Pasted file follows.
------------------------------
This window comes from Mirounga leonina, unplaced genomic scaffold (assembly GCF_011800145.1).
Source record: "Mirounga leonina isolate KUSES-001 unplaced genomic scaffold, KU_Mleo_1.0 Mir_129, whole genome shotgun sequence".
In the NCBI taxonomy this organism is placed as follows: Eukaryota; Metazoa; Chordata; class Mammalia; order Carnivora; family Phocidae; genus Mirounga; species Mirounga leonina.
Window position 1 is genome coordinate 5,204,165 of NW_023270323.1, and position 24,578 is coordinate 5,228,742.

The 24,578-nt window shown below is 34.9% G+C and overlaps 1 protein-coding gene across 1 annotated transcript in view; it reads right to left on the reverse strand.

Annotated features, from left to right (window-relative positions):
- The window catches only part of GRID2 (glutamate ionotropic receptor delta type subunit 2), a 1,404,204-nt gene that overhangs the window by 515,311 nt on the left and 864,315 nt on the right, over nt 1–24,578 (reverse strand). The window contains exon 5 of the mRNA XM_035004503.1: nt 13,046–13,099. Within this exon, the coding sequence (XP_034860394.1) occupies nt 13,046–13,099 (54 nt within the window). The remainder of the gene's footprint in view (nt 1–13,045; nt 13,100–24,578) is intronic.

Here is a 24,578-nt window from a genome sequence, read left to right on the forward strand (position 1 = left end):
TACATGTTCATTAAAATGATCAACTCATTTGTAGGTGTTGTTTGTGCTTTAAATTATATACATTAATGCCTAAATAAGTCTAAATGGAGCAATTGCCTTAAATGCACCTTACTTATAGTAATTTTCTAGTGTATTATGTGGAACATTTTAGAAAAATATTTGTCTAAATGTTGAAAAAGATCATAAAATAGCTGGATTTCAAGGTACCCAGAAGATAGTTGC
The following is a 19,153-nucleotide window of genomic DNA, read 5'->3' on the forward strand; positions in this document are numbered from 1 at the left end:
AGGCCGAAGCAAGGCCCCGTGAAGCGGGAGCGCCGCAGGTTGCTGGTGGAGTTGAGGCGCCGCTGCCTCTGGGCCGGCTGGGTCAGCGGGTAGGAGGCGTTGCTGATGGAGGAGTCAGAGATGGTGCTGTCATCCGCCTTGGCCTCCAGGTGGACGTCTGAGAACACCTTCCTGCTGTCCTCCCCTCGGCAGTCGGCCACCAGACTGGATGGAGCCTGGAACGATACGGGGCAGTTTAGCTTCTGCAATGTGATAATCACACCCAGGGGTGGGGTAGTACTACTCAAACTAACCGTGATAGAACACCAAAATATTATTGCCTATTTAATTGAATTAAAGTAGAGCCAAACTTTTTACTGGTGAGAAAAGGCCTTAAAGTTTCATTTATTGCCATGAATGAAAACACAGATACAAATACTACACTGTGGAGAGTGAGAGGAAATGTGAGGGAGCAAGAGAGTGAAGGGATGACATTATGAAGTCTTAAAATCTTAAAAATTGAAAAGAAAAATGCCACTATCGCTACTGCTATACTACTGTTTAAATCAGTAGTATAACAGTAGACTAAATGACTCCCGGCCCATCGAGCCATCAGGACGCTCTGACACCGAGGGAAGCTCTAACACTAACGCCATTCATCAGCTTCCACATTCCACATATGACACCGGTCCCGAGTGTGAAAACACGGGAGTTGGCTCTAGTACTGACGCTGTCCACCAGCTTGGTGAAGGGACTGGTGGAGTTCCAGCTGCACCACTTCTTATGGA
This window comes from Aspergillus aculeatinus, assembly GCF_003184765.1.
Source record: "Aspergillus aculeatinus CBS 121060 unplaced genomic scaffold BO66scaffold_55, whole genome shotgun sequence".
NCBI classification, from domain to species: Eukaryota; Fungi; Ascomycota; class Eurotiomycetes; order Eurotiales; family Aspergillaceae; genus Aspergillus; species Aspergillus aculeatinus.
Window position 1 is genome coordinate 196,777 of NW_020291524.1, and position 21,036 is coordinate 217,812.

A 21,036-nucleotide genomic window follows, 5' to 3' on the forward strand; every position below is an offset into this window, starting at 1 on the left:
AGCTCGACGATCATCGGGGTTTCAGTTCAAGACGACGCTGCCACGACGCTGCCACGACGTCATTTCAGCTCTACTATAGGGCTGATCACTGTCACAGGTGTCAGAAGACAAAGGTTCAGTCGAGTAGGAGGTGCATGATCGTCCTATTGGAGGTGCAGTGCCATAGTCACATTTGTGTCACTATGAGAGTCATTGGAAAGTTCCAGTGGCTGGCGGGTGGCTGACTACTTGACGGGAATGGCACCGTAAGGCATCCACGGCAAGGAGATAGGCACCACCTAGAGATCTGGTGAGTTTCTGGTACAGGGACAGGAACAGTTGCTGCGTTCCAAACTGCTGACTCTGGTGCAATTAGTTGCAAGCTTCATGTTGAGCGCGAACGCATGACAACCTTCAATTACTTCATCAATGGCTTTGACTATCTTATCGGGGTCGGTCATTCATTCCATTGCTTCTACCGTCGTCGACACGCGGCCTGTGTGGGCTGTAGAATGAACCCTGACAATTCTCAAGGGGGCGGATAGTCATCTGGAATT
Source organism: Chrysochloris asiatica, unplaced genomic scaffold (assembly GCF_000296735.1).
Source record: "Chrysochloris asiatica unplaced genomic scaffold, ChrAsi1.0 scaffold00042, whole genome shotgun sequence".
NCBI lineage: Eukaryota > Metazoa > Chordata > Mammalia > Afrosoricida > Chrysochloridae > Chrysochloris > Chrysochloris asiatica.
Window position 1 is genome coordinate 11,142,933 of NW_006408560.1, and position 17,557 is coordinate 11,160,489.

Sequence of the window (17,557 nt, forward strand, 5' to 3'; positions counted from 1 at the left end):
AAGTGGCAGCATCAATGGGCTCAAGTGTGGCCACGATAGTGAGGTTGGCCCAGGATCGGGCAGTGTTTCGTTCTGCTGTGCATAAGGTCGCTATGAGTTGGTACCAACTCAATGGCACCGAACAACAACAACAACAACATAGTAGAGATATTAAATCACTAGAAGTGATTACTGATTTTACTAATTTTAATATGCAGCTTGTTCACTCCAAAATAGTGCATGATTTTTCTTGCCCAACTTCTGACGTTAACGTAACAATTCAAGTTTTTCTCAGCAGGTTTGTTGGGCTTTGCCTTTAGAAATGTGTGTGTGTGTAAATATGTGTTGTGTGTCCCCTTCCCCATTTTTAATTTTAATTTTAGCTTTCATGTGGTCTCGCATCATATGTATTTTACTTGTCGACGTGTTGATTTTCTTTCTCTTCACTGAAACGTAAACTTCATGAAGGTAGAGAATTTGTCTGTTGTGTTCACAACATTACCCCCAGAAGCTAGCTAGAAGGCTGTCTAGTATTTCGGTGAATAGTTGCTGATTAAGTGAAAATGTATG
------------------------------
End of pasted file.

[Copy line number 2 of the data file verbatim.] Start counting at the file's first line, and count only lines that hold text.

Source record: "Mirounga leonina isolate KUSES-001 unplaced genomic scaffold, KU_Mleo_1.0 Mir_129, whole genome shotgun sequence".